Collaboration is often seen as a result of more conscious leadership and culture. With greater collaboration, organizations can leverage collective strengths, achieve greater results and grow with more resilience.

My question is this: Are human beings naturally collaborative or is collaboration something that requires training, development and reinforcement?

On one hand, it seems that we are each governed by our individual needs for survival and success. Every day we are faced with constant opportunities to choose – do we work for the whole or for our own self-interest?

We have examples even driving to work: When we see that the lanes will narrow, do we race ahead to jump in front of the queue? Or take our turn to blend in early and endure a few extra minutes of waiting?

Collaboration requires a healthy tension between self-interest and the greater good. Both are required. I do need to survive and be successful – and the team or organizational needs to succeed as well. These two “poles” are interdependent.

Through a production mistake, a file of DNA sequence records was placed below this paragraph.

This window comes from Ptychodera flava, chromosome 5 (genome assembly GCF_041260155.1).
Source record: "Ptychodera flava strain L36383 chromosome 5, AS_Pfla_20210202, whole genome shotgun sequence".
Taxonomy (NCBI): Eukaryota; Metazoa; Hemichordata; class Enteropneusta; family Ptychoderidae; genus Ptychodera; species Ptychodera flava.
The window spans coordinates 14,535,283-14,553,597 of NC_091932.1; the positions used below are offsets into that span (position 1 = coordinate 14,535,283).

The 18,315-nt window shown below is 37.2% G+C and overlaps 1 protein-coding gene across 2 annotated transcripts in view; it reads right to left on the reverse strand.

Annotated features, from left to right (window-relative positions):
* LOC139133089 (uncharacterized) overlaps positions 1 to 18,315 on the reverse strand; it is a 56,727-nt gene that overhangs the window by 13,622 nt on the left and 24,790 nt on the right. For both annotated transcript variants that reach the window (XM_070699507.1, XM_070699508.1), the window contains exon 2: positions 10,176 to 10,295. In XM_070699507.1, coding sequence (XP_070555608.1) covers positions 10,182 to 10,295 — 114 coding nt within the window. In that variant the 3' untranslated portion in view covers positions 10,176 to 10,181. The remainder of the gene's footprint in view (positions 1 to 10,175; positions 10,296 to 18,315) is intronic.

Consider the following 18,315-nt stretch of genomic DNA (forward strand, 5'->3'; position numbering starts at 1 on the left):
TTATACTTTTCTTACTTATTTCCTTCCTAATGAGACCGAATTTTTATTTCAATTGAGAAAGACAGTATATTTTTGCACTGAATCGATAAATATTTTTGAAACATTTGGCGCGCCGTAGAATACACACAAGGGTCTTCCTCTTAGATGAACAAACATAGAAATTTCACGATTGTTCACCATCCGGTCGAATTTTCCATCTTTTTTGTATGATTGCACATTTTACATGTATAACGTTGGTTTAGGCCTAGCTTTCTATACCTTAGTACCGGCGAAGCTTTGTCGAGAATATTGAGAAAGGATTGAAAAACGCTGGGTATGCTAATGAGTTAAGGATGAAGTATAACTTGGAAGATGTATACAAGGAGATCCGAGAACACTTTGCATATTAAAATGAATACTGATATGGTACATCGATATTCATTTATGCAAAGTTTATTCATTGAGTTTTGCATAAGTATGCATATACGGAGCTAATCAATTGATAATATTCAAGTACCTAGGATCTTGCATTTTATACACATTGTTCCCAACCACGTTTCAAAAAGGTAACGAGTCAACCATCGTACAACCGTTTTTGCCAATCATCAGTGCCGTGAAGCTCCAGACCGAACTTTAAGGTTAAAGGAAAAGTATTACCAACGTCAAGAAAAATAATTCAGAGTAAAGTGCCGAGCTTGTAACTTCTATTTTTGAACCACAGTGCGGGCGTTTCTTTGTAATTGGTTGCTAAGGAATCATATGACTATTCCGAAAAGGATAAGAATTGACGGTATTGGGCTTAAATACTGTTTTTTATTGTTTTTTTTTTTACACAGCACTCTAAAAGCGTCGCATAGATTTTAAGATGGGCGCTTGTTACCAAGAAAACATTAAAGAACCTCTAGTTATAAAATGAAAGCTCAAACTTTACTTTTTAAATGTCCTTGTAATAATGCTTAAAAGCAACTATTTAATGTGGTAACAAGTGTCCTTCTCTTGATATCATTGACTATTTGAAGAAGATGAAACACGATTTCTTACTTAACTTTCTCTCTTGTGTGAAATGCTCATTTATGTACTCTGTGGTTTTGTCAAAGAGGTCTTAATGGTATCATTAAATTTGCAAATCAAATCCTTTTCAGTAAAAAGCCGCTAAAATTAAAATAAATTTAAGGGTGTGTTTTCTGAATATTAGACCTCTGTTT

What is our natural state?

I say we are naturally collaborative. Here’s my evidence: I watch my grandchildren. Early on, children are totally dependent on those around them for everything. As they develop their own competency – feeding themselves, walking, mastering language – they begin to assert more independence, while remaining open to help and challenge. They don’t see falling down as a problem. At some point, though, their identities begin to form, creating a sense that “I can do it” or – perhaps more accurately – “I should be able to do it”. The old “looking good” attitude makes the scene.

We each develop attitudes early in life that begin to erode our natural openness to collaboration.

“I’m smart.” “I’ll show them.” “They’ll think I’m stupid.”

These are not bad attitudes, but they inhibit our openness to asking for or offering help and admitting mistakes or acknowledging weaknesses. When are we naturally collaborative?

When we feel safe and free to be ourselves. When our environment feels threatening, we focus on self-preservation. When we feel cared for, we take the risk of counting on others.

Hence the importance of conscious leadership and culture – to create an environment that will help us each feel free to be ourselves, to focus on the greater good and to contribute from our strengths.

What do you think?

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